~April Ayers Lawson

The home of Virginia and Leonard Woolf in Rodmell – film by Ann Perrin

Simply a magical place,where a wonderful writer lived and worked, maybe it will inspire the storyteller in us all.


Wednesday 15 September, 1926:

“A State of Mind. Woke up perhaps at 3. Oh its beginning it coming – the horror – physically like a painful wave swelling about the heart – tossing me up. I’m unhappy unhappy! Down – God, I wish I were dead. Pause. But why am I feeling like this? Let me watch the wave rise. I watch. Vanessa. Children. Failure. Yes, I detect that. Failure failure. (The wave rises). Oh they laughed at my taste in green paint. Wave crashes. I wish I were dead! I’ve only a few years to live I hope. I can’t face this horror any more – (this is the wave spreading out over me). This goes on; several times, with varieties of horror. Then, at the crisis, instead of the pain remaining intense, it becomes rather vague. I doze. I wake with a start. The wave again! The irrational pain: the sense of failure; generally some specific incident, as for example my taste in green paint, or buying a new dress, or asking Dadie for the week-end, tacked on. At last I say, watching as dispassionately as I can, Now take a pull of yourself. No more of this. I shove to throw to batter down. I begin to march blindly forward. I feel obstacles go down. I say it doesn’t matter. Nothing matters. I become rigid and straight, and sleep again, and half wake and feel the wave beginning and watch the light whitening and wonder how, this time, breakfast and daylight will overcome it; and then hear L. in the passage and simulate, for myself as well as for him, great cheerfulness; and generally am cheerful, by the time breakfast is over. Does everyone go through this state? Why have I so little control? It is the case of much waste and pain in my life.”

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  • This is the only surviving recording of Virginia Woolf’s voice. It is part of a BBC radio broadcast from April 29th, 1937. The talk was called “Craftsmanship” and was part of a series entitled “Words Fail Me”. The audio is accompanied by a slideshow of photographs of Virginia Woolf.

    “I live in intensity,” she writes, and this is a fascinating journey not only through her contemporary milieu but through extreme emotional terrain, “the mind’s adventure”, reflecting the ebb and flow of her moods, “so divinely happy one day; so jaded the next”, moving from the “ardour and lust of creation” to collapses into exhaustion and illness. She writes poignantly that “this trough of despair shall not, I swear, engulf me”.

    The Voyage Out
    The Voyage Out is Woolf’s first novel and it tells the story of a young woman’s journey of self-discovery on her father’s ship in South American. The novel was published on March 26, 1915 and may have been inspired by the sinking of the Titanic in 1912.

    Night and Day
    Night and Day is a novel about love, happiness, marriage and success. The story explores London society prior to World War I through the eyes of four main characters on the cusp of matrimony. The novel was published on October 20, 1919.

    Jacob’s Room
    Jacob’s Room is a novel that explores the concept of emptiness and loss. The story is about the life of a young man named Jacob but it is told through the perspectives of the women in Jacob’s life. The novel was published on October 26, 1922.

    Mrs. Dalloway
    Mrs. Dalloway is probably Woolf’s most well-known novel. The story is about a day in the life of its main character, Clarissa Dalloway, as she prepares for a party she is hosting that evening. Prominent themes in the novel include mental illness, feminism and homosexuality. The novel was published on May 14, 1925.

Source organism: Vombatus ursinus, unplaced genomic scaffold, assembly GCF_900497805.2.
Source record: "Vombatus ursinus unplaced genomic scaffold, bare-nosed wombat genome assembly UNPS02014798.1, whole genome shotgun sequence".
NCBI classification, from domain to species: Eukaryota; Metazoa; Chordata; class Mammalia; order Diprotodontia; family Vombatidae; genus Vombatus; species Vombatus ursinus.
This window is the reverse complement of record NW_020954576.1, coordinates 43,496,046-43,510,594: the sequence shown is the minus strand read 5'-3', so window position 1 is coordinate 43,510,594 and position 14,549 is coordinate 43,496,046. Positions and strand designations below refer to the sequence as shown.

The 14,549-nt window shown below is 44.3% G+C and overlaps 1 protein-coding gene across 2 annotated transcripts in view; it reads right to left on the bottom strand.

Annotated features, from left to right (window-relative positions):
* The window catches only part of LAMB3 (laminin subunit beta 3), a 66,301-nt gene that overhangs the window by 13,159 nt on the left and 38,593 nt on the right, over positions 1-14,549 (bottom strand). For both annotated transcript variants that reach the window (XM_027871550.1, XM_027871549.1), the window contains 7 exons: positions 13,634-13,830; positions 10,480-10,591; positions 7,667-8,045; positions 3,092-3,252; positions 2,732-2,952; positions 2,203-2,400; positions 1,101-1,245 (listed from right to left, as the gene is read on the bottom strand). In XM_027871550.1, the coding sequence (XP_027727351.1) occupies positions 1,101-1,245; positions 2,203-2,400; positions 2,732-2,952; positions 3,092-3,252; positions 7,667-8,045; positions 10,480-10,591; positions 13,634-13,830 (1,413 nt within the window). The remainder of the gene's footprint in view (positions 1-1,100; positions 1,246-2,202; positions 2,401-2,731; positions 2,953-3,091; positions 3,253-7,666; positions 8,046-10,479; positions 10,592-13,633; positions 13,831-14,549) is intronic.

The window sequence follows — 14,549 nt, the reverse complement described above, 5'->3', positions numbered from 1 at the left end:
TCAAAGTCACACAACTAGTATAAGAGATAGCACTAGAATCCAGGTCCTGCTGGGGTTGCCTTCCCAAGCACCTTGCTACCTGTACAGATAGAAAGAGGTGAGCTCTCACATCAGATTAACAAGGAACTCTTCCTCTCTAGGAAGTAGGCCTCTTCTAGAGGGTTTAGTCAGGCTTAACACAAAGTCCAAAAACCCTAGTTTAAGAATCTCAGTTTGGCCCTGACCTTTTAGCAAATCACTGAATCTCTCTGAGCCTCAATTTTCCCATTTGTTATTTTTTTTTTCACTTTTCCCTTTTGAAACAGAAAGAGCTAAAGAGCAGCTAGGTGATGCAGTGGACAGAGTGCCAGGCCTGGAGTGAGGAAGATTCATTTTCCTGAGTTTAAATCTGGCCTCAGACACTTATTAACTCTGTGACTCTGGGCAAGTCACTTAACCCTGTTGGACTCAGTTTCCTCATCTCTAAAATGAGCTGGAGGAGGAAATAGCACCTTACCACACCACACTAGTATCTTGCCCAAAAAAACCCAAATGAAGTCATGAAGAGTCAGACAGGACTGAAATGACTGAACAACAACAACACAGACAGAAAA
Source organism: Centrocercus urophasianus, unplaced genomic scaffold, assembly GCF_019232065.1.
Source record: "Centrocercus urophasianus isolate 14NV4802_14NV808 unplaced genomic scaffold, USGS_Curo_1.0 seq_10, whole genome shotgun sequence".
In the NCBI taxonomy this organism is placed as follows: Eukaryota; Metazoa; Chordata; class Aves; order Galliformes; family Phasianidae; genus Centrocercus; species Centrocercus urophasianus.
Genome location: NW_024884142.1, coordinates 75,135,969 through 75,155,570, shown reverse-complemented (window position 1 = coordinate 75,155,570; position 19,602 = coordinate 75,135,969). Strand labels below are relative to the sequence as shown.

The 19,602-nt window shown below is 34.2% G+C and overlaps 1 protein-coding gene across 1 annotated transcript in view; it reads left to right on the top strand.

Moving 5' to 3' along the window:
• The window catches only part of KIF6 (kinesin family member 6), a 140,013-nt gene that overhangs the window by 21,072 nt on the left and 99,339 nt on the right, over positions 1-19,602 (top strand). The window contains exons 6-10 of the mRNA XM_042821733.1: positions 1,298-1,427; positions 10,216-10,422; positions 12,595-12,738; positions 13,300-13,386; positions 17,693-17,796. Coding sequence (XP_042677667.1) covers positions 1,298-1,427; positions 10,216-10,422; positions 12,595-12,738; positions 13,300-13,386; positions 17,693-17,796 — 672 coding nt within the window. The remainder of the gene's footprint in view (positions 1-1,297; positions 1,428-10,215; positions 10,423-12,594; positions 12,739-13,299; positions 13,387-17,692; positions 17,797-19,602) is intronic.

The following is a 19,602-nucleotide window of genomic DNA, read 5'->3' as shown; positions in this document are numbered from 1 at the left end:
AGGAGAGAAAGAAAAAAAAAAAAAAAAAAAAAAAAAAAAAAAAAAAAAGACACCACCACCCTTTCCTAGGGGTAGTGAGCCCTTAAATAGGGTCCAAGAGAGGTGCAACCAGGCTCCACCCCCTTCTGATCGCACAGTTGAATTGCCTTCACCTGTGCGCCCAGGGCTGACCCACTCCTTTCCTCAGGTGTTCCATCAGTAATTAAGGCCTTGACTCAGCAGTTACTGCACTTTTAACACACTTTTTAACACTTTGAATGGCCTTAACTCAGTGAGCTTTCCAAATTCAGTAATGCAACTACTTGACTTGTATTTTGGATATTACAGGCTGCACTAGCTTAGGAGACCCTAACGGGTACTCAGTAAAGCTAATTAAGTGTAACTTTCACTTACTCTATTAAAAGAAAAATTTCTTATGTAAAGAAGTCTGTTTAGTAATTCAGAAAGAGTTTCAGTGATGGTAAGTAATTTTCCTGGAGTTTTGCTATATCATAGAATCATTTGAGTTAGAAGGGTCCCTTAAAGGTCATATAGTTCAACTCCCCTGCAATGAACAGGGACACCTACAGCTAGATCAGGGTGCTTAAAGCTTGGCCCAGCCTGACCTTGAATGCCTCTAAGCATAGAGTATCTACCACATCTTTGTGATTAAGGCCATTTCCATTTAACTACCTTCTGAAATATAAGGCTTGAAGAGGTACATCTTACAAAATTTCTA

To the Lighthouse
    To the Lighthouse tells the story of the Ramsay family’s trip to the Isle of Skye in Scotland. The novel is semi-autobiographical and was inspired by the Stephen family trips to Cornwall when Woolf was a child. The novel, which focuses on the private thoughts of its characters rather than the plot, is also a key example of the stream-of-consciousness literary technique. The novel was published on May 5, 1927.

    Orlando
    Orlando is a novel inspired by Woolf’s aristocratic friend Vita Sackville-West. The story follows a poet as he changes gender and lives for centuries, often meeting famous people in English literature. The book is considered a feminist classic and is often cited in transgender studies. The novel was published on October 11, 1928.

    A Room of One’s Own
    A Room of One’s Own is an extended essay that discusses many feminist issues, such as women’s lack of educational opportunities and their economic and social dependence on men. The book, published on October 24, 1929, is considered a feminist classic and forever cemented Woolf’s reputation as a feminist writer.

    The Waves
    The Waves is considered one of Woolf’s most experimental novels. The book tells the story of six characters, following them from childhood to old age and focuses on their inner thoughts and feelings along the way. Instead of a plot-driven story, the story is told in a series of soliloquies by the main characters. The novel was published on October 8, 1931.

    Flush: A Biography
    Flush is an experimental book about Elizabeth Barrett Browning’s cocker spaniel dog. The book is a cross-blend of nonfiction and fiction in which Woolf uses her distinctive stream-of-consciousness style to tell the story through a non-human perspective. The book was published in 1933.

    The Years
    The Years is a novel that traces the history of a family from the 1800s to modern-day 1930s. Like many of Woolf’s novels, the story focuses on the private details of the characters lives. Each section of the book takes place on a single day of each year and each year is defined by a particular season. The novel was published in 1937.

    Three Guineas
    Three Guineas is a nonfiction book that Woolf published on June 3, 1938 as a sequel to A Room of One’s Own. The book discusses topics such as fascism, war and feminism, tying them all together in a series of letters to various organizations that had requested financial donations from Woolf. The book sold well and was well received by the public but heavily criticized by critics and Woolf’s fellow Bloomsbury Group members.

    Roger Fry: A Biography
    Roger Fry is a biography Woolf wrote about her friend and fellow Bloomsbury Group member, Roger Fry, after his death in 1934. The book was published in 1940, just a year before Woolf’s death.

    Between the Acts
    Between the Acts was the last novel Woolf wrote before her death. The novel is about an audience watching a play in a small English village and describes how the audience members bond during the play through their differences and similarities. The book was published on July 17, 1941.